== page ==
PHNOM PEHN, 14 November 2018 – The world is quickly becoming buried in solid waste. Plastic is clogging our water ways. Landfills are filling-up faster than ever before in countries across the world. We are even finding plastic trapped in the ice sheets of Antarctica.
Back home in Cambodia, solid waste disposal in municipal landfills has drastically increased from 318,000 tons per annum in 2004 to 1.5 million tons per annum in 2017, according to the Ministry of Environment (MoE). This situation is particularly alarming in major cities, such as Phnom Penh, which produces 2,300 tons of waste on a daily basis.
Today, the UN Development Programme gathered experts on solid waste management, private sector companies, young people, advocates and representatives from Royal Government of Cambodia to form a coalition that is working to address this growing issue.
“Recent reports on plastics entering our drinking water is extremely alarming. Today’s meeting is timely and encouraging, but I strongly call on all people to jointly take action and join us in the effort to reduce waste and plastic. The stakes have never been higher to achieve the Sustainable Development Goals and save our planet,” said Nick Beresford, UNDP Country Director during the Circular Economy National Meeting: Innovating Solid Waste Management in Cambodia.
But there may be a solution to our solid waste problem. When we look closer, we find that more than 90% of all waste consists of recyclable materials. And the volume of recyclable materials has also been growing annually.
One avenue to tackle the development in Cambodia would be to adopt the circular economy approach. This emerging concept has been gathering support worldwide, especially in achieving sustainable, greener cities. A circular economy takes aim at reducing methane levels – one of the main greenhouse gas emissions in the waste sector.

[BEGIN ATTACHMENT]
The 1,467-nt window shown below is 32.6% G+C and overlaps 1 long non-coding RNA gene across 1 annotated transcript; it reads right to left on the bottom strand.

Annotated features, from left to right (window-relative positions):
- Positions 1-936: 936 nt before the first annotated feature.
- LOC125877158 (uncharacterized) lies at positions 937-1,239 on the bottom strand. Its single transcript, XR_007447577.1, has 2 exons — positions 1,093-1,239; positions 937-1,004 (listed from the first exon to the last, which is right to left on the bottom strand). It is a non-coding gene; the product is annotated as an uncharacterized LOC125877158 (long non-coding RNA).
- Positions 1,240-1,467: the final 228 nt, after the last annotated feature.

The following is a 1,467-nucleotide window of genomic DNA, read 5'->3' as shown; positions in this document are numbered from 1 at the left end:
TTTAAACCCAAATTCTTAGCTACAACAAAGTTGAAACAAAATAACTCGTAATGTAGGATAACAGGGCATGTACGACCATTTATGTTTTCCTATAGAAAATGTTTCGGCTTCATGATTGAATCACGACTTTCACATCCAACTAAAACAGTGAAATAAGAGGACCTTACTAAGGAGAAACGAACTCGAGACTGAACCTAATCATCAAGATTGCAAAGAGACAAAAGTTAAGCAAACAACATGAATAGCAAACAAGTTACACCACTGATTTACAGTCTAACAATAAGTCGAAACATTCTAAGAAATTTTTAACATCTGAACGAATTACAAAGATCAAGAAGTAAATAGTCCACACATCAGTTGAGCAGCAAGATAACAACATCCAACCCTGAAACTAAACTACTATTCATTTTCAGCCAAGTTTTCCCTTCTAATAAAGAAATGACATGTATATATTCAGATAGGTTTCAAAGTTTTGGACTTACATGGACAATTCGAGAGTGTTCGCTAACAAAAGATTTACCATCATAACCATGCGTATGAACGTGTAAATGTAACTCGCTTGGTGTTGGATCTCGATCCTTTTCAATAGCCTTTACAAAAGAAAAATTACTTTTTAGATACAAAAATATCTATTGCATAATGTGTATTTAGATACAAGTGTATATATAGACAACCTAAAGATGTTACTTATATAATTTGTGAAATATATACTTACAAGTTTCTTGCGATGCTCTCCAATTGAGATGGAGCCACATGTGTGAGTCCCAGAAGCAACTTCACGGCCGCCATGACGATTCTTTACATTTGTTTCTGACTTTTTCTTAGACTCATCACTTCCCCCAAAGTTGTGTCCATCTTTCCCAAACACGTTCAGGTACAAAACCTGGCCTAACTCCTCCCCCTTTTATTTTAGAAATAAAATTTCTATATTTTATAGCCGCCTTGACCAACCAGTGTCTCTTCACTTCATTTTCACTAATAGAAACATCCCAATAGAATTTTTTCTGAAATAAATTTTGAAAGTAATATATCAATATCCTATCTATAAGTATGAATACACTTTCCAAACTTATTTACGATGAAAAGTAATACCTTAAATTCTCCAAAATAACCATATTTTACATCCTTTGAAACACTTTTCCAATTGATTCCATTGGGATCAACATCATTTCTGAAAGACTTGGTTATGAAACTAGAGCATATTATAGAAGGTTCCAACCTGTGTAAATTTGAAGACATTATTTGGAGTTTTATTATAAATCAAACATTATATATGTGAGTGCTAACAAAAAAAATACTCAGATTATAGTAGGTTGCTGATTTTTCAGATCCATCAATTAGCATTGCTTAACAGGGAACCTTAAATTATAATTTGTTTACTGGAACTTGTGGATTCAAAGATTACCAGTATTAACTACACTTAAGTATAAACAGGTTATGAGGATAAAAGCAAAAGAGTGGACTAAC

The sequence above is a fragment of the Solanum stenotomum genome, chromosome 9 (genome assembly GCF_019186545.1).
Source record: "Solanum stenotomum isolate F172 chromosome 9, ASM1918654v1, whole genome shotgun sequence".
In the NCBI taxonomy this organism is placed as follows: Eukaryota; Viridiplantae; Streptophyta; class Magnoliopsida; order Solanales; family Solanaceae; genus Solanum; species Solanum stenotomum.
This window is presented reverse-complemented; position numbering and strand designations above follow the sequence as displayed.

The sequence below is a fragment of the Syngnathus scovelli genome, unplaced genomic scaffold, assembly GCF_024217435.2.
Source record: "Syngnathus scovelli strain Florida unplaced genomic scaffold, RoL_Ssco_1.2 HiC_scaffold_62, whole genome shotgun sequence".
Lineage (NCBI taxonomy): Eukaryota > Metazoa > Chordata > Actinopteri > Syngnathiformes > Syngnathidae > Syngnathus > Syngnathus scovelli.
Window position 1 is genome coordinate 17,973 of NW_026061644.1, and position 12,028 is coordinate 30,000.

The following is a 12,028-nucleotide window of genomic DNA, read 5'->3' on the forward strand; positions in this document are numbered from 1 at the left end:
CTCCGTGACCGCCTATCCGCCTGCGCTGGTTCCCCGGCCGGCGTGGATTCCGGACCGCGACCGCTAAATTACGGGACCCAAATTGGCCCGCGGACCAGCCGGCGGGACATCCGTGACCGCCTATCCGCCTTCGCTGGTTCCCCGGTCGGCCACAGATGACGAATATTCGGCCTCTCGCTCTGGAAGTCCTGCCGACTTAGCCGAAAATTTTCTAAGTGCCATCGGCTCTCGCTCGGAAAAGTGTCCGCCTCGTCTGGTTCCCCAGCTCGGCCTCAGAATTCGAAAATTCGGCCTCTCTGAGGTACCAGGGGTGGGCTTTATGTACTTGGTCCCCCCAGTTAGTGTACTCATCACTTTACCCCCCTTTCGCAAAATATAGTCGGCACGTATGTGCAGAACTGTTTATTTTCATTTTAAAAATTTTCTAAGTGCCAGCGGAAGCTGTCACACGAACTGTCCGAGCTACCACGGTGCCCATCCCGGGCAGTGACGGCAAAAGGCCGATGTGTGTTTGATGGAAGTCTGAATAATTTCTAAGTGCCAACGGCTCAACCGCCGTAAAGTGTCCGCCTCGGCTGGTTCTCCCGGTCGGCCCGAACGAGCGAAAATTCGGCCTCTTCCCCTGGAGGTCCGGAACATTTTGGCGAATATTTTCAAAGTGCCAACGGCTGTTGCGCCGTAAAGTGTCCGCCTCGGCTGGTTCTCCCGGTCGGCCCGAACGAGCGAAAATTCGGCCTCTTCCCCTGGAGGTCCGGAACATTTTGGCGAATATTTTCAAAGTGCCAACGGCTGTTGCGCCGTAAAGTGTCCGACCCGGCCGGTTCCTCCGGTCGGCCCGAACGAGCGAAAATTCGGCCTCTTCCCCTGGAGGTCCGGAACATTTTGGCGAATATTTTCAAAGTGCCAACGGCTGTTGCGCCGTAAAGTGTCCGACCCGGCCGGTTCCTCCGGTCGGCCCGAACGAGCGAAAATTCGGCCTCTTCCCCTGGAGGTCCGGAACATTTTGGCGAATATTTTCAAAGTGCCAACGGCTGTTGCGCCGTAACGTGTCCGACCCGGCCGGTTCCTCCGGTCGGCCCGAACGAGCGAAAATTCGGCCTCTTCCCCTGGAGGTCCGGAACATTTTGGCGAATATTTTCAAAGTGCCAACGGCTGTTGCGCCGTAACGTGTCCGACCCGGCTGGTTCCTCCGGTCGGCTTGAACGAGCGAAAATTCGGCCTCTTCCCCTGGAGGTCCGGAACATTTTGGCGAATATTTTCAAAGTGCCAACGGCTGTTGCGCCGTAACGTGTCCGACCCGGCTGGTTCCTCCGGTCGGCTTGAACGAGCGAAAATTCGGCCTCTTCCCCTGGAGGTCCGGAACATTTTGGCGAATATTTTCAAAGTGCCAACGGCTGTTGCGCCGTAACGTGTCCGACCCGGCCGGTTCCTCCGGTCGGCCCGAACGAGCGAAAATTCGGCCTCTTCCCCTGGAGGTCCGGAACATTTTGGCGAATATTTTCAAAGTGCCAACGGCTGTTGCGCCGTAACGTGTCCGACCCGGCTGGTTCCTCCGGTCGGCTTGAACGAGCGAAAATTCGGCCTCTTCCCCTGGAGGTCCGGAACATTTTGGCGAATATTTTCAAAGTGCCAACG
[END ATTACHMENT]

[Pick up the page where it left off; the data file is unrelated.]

“Looking beyond the current make-take-dispose model, a circular economy aims to redefine growth, focusing on positive society-wide benefits,” explained Dr Moeko Saito Jensen, Head of the Policy Unit and Environment Advisor at UNDP.
The circular economy entails gradually decoupling economic activity from the consumption of finite resources, and works to design waste out of the system. Underpinned by a transition to renewable energy sources, the circular model builds economic, natural, and social capital. It is based on three principles:
- Reduce: design out waste and pollution;
- Reuse: keep products and materials in use; and
- Recycle: regenerate natural systems
A few weeks ago, the Second World Circular Economy Forum was held in Japan. This Forum brought together more than 1,000 participants from over 80 countries, including the high-level government delegation from Cambodia.
“The Royal Government of Cambodia is unwavering in our shared pursuit to achieve the Sustainable Development Goals by 2030. We welcome new and innovative ways to tackle waste management challenges and look forward to working with new partners,” said H.E. E Vuthy, Deputy Secretary General of the Secretariat of the National Council for Sustainable Development (NCSD).
National Circular Economy meeting aimed to identify priority policies, business and public actions to promote solutions for waste management in Cambodia.
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